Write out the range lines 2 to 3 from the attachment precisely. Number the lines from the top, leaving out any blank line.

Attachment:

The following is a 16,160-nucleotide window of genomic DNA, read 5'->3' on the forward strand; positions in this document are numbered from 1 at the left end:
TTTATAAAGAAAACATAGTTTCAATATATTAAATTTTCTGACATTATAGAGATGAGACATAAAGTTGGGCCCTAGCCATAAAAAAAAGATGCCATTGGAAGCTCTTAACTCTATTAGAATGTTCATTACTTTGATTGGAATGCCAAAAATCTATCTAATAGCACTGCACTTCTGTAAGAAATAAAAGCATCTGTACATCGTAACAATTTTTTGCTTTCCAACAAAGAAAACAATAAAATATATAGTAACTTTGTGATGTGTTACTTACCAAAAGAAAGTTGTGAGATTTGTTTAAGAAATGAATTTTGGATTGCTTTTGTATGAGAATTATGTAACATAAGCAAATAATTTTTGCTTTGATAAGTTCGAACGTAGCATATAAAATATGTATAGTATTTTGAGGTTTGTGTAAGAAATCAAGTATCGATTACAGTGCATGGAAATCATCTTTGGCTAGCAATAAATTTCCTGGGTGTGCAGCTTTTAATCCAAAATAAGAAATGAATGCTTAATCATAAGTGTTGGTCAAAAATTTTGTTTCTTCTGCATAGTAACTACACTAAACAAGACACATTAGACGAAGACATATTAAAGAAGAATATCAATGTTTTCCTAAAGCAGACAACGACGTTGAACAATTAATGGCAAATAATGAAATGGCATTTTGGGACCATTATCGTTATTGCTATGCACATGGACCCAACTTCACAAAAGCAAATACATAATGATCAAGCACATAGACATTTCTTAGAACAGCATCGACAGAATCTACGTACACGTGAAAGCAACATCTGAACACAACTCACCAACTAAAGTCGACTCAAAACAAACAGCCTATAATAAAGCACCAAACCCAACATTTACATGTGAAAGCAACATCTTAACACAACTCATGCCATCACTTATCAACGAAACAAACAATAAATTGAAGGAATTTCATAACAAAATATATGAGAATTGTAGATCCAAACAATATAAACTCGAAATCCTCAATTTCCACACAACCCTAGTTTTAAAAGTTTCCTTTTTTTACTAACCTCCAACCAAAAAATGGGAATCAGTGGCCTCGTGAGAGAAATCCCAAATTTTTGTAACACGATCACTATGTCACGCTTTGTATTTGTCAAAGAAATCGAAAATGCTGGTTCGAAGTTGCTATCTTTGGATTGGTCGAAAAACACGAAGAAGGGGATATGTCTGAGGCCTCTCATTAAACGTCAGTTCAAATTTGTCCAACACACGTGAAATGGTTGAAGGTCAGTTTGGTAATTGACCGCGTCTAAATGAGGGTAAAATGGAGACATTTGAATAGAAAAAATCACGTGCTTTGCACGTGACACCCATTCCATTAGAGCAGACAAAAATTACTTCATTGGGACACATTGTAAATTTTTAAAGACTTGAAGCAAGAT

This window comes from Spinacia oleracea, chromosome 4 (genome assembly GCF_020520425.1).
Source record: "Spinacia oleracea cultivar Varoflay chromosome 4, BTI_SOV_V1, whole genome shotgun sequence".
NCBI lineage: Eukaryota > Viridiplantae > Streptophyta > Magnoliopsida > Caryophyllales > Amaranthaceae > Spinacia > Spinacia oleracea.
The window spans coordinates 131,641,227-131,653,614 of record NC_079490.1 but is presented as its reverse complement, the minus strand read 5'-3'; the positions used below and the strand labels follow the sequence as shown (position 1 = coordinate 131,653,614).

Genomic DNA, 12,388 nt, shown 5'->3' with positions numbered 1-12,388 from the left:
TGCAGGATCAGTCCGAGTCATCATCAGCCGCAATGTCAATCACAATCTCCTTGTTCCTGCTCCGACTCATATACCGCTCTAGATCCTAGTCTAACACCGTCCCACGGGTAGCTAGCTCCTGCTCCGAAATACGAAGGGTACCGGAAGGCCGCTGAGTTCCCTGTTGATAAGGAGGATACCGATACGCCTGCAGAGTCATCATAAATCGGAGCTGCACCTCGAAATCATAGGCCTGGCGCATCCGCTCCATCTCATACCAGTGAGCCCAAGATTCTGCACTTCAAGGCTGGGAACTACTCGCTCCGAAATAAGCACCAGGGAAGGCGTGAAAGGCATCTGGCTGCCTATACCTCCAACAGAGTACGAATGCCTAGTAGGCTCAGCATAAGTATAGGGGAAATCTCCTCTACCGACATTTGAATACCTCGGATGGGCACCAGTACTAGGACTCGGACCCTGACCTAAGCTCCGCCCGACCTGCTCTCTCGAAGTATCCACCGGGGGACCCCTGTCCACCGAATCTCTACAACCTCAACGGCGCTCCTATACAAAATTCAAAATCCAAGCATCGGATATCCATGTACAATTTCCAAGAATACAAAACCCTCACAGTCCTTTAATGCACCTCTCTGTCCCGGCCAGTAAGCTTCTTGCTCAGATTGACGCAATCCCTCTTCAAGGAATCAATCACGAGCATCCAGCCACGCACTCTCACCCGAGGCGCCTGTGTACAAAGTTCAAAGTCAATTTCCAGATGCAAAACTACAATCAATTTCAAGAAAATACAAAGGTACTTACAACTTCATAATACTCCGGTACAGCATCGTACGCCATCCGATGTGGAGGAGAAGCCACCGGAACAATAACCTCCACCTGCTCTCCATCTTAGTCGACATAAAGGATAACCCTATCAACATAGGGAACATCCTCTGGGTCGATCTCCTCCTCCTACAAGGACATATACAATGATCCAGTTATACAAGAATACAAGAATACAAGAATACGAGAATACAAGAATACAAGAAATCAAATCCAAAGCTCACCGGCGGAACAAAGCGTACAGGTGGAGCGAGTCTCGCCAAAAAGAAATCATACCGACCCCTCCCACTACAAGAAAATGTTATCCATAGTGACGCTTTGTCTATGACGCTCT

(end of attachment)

TTTATAAAGAAAACATAGTTTCAATATATTAAATTTTCTGACATTATAGAGATGAGACATAAAGTTGGGCCCTAGCCATAAAAAAAAGATGCCATTGGAAGCTCTTAACTCTATTAGAATGTTCATTACTTTGATTGGAATGCCAAAAATCTATCTAATAGCACTGCACTTCTGTAAGAAATAAAAGCATCTGTACATCGTAACAATTTTTTGCTTTCCAACAAAGAAAACAATAAAATATATAGTAACTTTGTGATGTGTTACTTACCAAAAGAAAGTTGTGAGATTTGTTTAAGAAATGAATTTTGGATTGCTTTTGTATGAGAATTATGTAACATAAGCAAATAATTTTTGCTTTGATAAGTTCGAACGTAGCATATAAAATATGTATAGTATTTTGAGGTTTGTGTAAGAAATCAAGTATCGATTACAGTGCATGGAAATCATCTTTGGCTAGCAATAAATTTCCTGGGTGTGCAGCTTTTAATCCAAAATAAGAAATGAATGCTTAATCATAAGTGTTGGTCAAAAATTTTGTTTCTTCTGCATAGTAACTACACTAAACAAGACACATTAGACGAAGACATATTAAAGAAGAATATCAATGTTTTCCTAAAGCAGACAACGACGTTGAACAATTAATGGCAAATAATGAAATGGCATTTTGGGACCATTATCGTTATTGCTATGCACATGGACCCAACTTCACAAAAGCAAATACATAATGATCAAGCACATAGACATTTCTTAGAACAGCATCGACAGAATCTACGTACACGTGAAAGCAACATCTGAACACAACTCACCAACTAAAGTCGACTCAAAACAAACAGCCTATAATAAAGCACCAAACCCAACATTTACATGTGAAAGCAACATCTTAACACAACTCATGCCATCACTTATCAACGAAACAAACAATAAATTGAAGGAATTTCATAACAAAATATATGAGAATTGTAGATCCAAACAATATAAACTCGAAATCCTCAATTTCCACACAACCCTAGTTTTAAAAGTTTCCTTTTTTTACTAACCTCCAACCAAAAAATGGGAATCAGTGGCCTCGTGAGAGAAATCCCAAATTTTTGTAACACGATCACTATGTCACGCTTTGTATTTGTCAAAGAAATCGAAAATGCTGGTTCGAAGTTGCTATCTTTGGATTGGTCGAAAAACACGAAGAAGGGGATATGTCTGAGGCCTCTCATTAAACGTCAGTTCAAATTTGTCCAACACACGTGAAATGGTTGAAGGTCAGTTTGGTAATTGACCGCGTCTAAATGAGGGTAAAATGGAGACATTTGAATAGAAAAAATCACGTGCTTTGCACGTGACACCCATTCCATTAGAGCAGACAAAAATTACTTCATTGGGACACATTGTAAATTTTTAAAGACTTGAAGCAAGAT

This window comes from Spinacia oleracea, chromosome 4 (genome assembly GCF_020520425.1).